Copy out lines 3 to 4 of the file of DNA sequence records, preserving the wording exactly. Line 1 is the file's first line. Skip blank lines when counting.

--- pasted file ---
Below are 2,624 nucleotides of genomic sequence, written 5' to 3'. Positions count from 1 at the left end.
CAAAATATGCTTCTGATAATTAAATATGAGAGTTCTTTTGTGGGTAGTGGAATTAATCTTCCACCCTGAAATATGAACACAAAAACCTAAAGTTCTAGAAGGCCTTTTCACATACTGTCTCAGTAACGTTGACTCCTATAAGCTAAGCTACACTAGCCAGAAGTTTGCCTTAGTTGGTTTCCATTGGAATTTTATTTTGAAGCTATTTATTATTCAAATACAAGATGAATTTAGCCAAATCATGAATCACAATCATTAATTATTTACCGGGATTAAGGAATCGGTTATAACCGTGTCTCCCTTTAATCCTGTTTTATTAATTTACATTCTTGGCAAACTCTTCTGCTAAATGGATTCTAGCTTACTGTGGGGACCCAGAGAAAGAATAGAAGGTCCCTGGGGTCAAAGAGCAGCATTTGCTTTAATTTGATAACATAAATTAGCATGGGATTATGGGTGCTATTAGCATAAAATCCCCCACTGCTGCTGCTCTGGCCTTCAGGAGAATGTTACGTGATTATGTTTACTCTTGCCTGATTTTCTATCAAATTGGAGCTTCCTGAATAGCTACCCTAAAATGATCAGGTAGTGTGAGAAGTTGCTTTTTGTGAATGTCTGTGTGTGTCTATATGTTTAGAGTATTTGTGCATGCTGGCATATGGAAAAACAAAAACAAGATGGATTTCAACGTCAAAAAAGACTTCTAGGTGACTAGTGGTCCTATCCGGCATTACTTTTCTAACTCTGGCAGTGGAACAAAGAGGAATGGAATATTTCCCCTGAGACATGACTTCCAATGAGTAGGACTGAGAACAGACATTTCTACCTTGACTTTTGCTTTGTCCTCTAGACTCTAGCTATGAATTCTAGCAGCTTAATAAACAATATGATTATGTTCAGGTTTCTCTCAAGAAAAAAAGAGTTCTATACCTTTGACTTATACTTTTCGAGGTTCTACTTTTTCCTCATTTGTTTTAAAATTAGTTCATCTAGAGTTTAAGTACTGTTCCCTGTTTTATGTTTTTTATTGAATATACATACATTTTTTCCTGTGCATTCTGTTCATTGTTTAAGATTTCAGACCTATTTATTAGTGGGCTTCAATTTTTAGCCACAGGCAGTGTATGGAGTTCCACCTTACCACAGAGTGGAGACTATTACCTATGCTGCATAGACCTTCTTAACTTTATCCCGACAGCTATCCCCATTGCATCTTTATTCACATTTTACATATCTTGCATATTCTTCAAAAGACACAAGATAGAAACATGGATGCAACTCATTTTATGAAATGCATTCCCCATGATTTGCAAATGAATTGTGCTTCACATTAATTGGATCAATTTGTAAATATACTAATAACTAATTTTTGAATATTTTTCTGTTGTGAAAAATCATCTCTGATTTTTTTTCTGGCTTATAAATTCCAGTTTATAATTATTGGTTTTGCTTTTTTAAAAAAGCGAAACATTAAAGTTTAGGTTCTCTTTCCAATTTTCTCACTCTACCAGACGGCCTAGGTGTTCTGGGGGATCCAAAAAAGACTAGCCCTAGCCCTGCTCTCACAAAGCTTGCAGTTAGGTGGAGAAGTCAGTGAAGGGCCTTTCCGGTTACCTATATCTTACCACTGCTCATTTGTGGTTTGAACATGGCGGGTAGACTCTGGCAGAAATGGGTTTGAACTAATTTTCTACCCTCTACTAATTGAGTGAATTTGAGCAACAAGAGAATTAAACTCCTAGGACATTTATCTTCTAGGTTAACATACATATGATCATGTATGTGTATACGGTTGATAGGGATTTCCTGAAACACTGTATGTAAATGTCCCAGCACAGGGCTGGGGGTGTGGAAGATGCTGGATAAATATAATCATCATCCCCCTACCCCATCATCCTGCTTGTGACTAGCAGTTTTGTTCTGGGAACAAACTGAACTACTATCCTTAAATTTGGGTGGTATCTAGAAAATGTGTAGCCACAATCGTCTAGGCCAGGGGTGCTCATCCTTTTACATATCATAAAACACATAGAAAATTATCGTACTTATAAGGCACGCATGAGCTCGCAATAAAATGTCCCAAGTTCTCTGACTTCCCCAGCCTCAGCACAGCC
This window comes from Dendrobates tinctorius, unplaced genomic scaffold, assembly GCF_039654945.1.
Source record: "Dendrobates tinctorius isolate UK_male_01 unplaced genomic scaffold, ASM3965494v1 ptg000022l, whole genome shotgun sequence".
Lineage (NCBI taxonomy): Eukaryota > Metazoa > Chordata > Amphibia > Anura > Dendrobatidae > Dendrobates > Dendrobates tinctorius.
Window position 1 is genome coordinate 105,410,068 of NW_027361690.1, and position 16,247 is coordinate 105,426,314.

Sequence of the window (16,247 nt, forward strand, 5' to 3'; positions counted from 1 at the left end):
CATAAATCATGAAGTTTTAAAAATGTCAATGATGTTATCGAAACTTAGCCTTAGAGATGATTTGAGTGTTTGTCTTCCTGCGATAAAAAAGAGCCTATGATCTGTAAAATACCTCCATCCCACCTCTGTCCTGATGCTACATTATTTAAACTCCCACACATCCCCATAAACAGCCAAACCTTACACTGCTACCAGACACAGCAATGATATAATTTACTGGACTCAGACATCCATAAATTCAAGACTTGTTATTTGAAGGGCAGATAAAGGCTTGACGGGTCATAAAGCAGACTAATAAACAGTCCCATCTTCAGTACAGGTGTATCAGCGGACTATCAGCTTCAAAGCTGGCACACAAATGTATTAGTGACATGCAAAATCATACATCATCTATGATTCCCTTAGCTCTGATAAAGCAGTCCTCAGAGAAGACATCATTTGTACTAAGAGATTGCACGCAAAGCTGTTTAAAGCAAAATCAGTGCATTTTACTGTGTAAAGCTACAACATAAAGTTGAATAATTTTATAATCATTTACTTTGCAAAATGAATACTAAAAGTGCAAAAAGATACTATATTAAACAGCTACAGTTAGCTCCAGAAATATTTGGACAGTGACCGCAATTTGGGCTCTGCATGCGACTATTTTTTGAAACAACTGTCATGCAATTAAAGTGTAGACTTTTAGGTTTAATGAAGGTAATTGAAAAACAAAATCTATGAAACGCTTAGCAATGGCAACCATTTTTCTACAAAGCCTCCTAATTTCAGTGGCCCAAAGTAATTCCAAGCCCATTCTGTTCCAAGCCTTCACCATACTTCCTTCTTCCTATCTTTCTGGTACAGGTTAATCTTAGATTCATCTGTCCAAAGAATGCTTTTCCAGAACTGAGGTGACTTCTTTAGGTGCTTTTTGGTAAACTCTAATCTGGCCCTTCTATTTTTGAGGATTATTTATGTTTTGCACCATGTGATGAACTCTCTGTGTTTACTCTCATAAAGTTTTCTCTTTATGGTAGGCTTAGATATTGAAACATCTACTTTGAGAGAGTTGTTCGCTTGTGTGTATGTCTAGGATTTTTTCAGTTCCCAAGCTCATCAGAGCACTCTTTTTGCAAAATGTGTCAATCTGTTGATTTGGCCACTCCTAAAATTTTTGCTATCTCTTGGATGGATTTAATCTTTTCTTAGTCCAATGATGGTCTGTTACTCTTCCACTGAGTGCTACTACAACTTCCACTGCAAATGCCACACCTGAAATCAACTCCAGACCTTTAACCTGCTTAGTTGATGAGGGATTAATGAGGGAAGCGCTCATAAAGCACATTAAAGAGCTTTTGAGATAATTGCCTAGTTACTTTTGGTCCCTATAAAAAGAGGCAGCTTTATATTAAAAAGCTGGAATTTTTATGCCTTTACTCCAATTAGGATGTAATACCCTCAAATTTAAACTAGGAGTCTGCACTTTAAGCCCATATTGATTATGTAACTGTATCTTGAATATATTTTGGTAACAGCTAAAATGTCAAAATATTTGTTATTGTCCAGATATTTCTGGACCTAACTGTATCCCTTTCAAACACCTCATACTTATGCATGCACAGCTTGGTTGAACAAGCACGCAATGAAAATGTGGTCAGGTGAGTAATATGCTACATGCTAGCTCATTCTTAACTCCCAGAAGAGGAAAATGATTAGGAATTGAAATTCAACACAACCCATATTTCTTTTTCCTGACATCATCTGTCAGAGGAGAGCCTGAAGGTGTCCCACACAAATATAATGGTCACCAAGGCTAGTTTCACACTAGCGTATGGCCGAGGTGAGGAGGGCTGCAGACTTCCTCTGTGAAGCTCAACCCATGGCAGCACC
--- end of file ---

This window comes from Dendrobates tinctorius, unplaced genomic scaffold, assembly GCF_039654945.1.
Source record: "Dendrobates tinctorius isolate UK_male_01 unplaced genomic scaffold, ASM3965494v1 ptg000022l, whole genome shotgun sequence".